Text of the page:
The Dandelion Needs More Respect

Koyote By Koyote, 23rd Sep 2011 | Follow this author | RSS Feed
Posted in Wikinut>Guides>Nature>Plants

While some view the dandelion as weed that needs to be destroyed, it is actually an important wildflower.

The first spring wildflower

The dandelion is much more than a common weed. Sometimes called the Lion Tooth or Blow Plant, the plant has been known to be helpful for centuries. New research indicates the plant may be more valuable than previously known.

There's many good qualities to be found in the dandelion.

For many, the dandelion is a step below a lowly, nuisance weed to be destroyed on sight, the nightmare weed on manicured lawns, golf courses, vacant lots and open fields. For others, the dandelion is a money maker, the chemicals applied to kill it are popular with those who abhor the common spring “weed”.
Despite the dandelions poor reputation, it is an important wildflower. It is one of the very first flowers to bloom in the spring and is an important first source of nutrition for the imperiled honeybees and other native pollinating bees. These pollinators are a vital link between the farm and the kitchen table; the insects are needed to pollinate a wide variety of foods we consume from carrots to nuts, to squash and apples.
Home gardeners would be hard pressed to harvest vegetable produce without the pollinators which thrive on the early spring wildflowers. Beekeepers also rely on the dandelion to provide the first spring meals to their hives; beekeeping is an ancient art struggling in a world of pesticides designed to kill.
For hunters and nature observers, it is the pollinators, who are nourished by the dandelion, which then pollinate many wild food crops which becomes the harvest for our native wildlife; wild apples, berries, grapes and forest nuts such as acorns, hickories and beechnuts.
The dandelion is also an important and nourishing food source for people. The young, flavorful leaves, rich in vitamins and important minerals, are often eaten in salads or cooked like spinach or other greens. Dandelions can also be used in soups and stews, and as a basis for a tasty wine or rustic beer. The roots can also be used when they are dried and make a coffee or tea-like substitute. The National Institutes of Health has more information on the home uses and nutrition levels of the so-called “weed”.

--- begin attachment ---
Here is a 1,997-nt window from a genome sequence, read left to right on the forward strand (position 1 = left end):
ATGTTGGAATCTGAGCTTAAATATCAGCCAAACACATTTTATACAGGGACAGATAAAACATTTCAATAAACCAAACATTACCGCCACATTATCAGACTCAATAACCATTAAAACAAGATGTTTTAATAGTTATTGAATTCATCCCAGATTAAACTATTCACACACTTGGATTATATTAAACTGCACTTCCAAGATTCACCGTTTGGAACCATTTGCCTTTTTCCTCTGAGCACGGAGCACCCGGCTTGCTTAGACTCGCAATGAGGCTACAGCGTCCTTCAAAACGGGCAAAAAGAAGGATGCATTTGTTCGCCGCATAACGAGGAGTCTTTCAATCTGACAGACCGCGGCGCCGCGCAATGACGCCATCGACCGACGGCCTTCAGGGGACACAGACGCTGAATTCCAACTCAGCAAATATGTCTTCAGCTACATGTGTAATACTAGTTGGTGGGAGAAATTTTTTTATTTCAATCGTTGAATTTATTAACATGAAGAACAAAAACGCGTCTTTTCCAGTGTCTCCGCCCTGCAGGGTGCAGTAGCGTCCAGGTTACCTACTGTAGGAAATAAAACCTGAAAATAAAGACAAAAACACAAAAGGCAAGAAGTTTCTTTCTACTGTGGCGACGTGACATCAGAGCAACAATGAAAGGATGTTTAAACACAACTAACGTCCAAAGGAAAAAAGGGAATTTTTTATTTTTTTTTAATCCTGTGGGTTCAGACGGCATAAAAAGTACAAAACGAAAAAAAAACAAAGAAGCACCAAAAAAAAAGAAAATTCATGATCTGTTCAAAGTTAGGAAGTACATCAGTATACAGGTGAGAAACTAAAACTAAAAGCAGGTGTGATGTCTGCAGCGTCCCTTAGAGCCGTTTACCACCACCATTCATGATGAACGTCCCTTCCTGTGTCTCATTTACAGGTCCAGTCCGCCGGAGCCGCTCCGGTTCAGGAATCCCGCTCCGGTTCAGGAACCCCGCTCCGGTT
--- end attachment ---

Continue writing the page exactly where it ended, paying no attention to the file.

But there is more to the dandelion, than a food source. For centuries, the dandelion was regarded as a valuable medicinal plant. In some cultures, it was used as a blood cleanser, a tonic and even used to treat snake bites. The dandelion roots are rich in an antibiotic called inulin which can also be found in other common root crops such as sunchokes or Jerusalem Artichokes, onions, leeks and asparagus. It is always best to check with with medical professionals regarding the home use of any medicinal plant.
The gets-no-respect dandelion was also an important plant during and right after World War 11; it was widely regarded as a valuable source of rubber when the rubber plantations were cut off and war supplies running low. Today, research is ongoing into the possibilities of using the dandelion as a rubber source as a blight, microcyclus ulei, kills the rubber trees in traditional rubber tree producing areas.
There's more to a dandelions worth than meets the springtime frown as the yellow flowers bloom.

Tags

Bees, Dandelion, Medicinal, Natural, Natural Remedies, Natural Resources, Nature, Pollinators, Rubber Plant

Meet the author

author avatar Koyote
Freelance writer, Topics I generally write about are nature, environment and history. Enjoy the outdoors.

Share this page

moderator Mark Gordon Brown moderated this page.
If you have any complaints about this content, please let us know

Comments

author avatar Tony Barnes
24th Sep 2011 (#)

What a great article...I have often thought about the unfairness when my neighbors complain about dandelions in my yard...because of their fear it will cause them to come to their yard.

Reply to this comment

author avatar Koyote
24th Sep 2011 (#)

Thanks, Tony. Your neighbors wouldn't like my yard :)

Reply to this comment

author avatar GV Rama Rao
25th Sep 2011 (#)

Every small piece in nature has its purpose. I suppose this theory can be extended to humans also.

Reply to this comment

author avatar Koyote
25th Sep 2011 (#)

I agree 100 percent; there are many, many examples. Thanks for th comment GV

Reply to this comment

author avatar GV Rama Rao
25th Sep 2011 (#)

Every small piece in nature has its purpose. I suppose this theory can be extended to humans also.

Reply to this comment

author avatar MIZNANCY
23rd Apr 2012 (#)

i agree. i think they are so cute and sweet. i love to take pictures of them. i think they are magical when they turn into the soft white ball of wishes. lovely write. thanks

Reply to this comment

Add a comment
Username
Can't login?
Password